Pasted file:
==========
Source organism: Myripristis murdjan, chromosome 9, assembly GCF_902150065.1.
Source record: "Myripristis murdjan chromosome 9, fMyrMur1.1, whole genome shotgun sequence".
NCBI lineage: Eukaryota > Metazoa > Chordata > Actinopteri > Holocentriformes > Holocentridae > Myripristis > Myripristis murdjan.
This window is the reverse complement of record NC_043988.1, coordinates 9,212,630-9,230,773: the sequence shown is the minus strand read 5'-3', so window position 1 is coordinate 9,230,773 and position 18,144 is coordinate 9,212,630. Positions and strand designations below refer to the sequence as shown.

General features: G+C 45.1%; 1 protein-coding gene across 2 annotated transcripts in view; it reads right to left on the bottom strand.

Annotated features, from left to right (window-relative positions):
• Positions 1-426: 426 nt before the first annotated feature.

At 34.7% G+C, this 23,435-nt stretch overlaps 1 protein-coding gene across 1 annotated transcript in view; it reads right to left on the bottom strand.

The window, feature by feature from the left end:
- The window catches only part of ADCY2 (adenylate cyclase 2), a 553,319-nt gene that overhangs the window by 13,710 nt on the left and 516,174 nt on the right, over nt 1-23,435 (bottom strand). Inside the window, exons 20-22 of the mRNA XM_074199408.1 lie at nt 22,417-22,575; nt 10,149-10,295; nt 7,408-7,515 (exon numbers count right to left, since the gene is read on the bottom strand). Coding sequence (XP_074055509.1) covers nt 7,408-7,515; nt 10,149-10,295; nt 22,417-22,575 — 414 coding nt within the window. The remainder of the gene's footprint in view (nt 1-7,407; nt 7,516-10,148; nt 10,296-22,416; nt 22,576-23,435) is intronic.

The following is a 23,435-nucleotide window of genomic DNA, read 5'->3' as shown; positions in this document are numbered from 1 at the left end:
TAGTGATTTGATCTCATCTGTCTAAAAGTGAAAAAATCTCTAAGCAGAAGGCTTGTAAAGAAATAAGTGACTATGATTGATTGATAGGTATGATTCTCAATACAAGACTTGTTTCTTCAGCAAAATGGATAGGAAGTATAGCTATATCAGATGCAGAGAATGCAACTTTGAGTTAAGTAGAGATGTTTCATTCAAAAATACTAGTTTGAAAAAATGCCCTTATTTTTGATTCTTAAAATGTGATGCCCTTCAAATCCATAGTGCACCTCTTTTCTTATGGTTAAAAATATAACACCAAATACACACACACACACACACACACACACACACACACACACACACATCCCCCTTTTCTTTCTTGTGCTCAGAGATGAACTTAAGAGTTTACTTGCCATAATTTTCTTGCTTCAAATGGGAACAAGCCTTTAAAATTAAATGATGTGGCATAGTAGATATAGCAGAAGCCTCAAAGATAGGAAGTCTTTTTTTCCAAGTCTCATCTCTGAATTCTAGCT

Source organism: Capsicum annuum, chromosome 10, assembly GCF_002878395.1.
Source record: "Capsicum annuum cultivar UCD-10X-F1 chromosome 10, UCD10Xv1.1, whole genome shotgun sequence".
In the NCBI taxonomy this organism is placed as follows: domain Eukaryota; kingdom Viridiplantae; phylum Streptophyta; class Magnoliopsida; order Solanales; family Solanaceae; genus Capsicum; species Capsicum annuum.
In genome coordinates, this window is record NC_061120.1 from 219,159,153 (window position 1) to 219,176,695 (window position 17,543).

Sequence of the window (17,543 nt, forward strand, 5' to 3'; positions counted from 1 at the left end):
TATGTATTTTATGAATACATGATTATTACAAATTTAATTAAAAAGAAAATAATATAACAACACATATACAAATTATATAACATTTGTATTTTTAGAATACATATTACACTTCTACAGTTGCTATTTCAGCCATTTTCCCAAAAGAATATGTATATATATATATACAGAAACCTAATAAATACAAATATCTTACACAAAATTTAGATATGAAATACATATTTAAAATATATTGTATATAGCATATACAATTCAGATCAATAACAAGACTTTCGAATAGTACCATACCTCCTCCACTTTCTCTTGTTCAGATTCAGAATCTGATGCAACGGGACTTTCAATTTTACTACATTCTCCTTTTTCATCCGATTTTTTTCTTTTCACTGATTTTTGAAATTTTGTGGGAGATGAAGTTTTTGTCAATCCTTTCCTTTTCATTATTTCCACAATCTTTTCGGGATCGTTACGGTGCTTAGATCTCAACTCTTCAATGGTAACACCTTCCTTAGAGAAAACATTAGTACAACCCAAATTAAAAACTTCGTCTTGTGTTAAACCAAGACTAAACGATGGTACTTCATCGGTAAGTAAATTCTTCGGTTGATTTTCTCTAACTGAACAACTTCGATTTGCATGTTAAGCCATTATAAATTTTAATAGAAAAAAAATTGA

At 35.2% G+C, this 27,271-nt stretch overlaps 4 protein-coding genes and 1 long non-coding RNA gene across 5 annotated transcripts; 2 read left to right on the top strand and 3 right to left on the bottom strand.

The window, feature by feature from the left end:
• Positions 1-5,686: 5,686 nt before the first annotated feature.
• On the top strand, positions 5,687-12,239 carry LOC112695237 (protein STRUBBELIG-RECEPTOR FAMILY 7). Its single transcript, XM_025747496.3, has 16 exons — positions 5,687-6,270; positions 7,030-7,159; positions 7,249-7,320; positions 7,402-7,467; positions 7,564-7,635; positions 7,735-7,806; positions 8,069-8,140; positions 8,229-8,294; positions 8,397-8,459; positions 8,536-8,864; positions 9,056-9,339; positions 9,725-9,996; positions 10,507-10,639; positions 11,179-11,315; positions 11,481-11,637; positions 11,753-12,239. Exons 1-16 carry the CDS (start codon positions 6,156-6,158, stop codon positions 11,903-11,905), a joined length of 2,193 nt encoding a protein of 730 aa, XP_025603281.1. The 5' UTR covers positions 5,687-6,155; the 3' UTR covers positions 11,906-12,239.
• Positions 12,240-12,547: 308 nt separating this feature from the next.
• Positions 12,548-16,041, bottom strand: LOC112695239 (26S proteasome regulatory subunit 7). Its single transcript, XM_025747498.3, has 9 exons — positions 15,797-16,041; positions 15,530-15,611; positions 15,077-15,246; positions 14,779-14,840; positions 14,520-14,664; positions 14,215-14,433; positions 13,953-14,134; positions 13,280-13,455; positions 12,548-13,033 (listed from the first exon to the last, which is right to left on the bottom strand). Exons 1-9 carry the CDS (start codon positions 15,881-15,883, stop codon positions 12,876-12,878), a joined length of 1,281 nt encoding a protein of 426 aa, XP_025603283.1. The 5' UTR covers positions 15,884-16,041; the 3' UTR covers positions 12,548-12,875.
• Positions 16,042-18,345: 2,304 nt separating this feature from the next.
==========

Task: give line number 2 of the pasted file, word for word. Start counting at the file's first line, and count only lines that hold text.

Source record: "Myripristis murdjan chromosome 9, fMyrMur1.1, whole genome shotgun sequence".